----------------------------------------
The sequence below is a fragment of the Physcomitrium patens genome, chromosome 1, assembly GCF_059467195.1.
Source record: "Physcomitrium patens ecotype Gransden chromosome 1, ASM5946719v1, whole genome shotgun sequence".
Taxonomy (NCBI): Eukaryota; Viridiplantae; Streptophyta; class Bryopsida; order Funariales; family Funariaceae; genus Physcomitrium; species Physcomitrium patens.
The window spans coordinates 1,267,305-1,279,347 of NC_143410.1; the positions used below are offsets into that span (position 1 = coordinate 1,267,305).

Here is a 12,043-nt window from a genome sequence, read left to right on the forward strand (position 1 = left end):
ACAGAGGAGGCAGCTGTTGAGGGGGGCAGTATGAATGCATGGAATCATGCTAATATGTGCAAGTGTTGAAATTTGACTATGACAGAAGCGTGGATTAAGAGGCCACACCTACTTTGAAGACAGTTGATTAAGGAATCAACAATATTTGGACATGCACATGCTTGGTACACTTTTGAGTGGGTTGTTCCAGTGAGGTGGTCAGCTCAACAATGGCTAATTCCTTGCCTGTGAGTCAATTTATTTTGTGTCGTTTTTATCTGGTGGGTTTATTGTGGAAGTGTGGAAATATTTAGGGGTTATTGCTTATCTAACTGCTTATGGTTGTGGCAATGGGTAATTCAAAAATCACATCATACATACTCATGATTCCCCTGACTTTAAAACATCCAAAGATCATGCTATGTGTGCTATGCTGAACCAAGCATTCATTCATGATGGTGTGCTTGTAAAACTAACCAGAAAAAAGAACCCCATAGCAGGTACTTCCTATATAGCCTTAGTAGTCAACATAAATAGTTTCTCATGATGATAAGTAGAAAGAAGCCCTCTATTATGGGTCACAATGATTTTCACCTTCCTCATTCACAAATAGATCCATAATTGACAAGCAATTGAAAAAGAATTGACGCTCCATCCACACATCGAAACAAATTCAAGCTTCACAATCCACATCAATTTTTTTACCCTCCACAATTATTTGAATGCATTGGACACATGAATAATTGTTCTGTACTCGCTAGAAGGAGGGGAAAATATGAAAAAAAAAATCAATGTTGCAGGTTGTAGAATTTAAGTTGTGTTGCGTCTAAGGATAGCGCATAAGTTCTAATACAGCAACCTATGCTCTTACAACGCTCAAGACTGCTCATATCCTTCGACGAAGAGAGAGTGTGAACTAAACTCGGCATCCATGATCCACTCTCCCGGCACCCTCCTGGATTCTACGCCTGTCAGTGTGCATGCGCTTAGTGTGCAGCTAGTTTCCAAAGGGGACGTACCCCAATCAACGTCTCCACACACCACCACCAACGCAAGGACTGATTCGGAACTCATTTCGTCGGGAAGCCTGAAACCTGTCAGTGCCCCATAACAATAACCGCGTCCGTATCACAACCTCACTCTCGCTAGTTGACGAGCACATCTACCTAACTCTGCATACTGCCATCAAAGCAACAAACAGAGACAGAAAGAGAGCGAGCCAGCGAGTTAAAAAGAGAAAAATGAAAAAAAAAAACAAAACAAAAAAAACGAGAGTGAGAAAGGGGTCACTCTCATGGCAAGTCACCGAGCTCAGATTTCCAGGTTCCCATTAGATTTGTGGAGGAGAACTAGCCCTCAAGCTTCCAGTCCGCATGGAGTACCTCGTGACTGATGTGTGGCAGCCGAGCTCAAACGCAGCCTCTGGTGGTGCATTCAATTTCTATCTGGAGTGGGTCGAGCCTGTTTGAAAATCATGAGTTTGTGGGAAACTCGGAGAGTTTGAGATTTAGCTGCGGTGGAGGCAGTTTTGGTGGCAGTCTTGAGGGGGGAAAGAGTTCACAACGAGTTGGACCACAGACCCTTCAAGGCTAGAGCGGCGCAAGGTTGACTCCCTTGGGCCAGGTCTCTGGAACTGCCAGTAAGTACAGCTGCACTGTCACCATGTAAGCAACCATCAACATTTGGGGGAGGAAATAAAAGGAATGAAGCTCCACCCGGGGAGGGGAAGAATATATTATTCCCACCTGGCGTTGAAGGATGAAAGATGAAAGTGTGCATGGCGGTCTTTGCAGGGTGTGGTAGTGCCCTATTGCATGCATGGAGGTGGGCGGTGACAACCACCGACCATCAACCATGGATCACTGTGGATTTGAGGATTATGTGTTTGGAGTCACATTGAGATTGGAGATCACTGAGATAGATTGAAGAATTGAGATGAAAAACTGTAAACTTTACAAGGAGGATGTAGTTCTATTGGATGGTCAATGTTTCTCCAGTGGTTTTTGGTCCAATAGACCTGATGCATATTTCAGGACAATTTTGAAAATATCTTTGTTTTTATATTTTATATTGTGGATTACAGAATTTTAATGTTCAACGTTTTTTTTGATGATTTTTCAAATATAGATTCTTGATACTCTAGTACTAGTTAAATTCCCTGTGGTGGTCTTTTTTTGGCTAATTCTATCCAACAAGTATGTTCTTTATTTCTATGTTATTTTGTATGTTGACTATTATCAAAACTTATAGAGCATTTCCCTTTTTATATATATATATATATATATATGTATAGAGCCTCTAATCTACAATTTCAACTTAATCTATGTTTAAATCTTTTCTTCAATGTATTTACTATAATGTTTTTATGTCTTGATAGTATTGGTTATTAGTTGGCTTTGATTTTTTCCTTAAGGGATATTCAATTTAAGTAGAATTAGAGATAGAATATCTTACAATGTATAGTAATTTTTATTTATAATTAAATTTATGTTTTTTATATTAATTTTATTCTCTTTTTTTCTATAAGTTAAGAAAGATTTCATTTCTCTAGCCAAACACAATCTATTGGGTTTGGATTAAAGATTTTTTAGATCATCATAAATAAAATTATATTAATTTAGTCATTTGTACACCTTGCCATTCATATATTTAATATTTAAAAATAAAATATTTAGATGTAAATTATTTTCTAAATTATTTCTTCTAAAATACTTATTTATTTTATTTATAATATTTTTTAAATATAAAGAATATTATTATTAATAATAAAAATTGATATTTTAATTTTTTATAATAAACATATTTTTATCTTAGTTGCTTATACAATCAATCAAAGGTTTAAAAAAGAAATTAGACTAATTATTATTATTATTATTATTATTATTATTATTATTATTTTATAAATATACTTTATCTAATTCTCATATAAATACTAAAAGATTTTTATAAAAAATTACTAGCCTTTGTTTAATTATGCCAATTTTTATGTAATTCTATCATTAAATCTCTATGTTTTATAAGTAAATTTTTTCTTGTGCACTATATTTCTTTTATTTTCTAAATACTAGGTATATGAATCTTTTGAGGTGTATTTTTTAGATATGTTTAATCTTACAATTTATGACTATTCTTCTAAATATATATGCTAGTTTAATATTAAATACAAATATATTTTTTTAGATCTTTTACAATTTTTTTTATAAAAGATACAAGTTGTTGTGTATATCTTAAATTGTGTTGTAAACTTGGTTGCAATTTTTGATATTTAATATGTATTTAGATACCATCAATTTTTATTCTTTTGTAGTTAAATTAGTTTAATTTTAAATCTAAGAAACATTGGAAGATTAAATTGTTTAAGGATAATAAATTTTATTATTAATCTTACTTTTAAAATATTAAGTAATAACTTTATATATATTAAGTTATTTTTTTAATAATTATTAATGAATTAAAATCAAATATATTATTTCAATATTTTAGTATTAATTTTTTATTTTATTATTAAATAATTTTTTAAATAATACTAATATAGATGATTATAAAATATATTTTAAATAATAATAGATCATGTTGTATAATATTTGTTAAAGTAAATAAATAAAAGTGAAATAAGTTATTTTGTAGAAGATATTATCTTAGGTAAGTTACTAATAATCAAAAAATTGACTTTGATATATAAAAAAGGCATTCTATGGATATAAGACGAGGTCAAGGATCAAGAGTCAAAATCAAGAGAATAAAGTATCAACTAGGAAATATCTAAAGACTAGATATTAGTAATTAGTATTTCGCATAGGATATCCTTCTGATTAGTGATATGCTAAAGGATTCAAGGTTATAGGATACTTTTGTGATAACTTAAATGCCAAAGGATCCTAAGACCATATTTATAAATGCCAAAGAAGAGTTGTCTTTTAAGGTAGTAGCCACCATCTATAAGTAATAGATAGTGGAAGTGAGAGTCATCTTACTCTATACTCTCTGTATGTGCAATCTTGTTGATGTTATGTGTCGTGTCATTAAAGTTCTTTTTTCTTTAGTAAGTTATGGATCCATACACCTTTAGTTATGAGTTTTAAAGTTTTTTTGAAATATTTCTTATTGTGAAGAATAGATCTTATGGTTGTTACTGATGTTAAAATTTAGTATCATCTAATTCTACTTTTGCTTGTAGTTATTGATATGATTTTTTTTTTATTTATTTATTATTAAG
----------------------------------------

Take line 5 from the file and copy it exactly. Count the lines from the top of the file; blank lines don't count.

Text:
Here is a 12,043-nt window from a genome sequence, read left to right on the forward strand (position 1 = left end):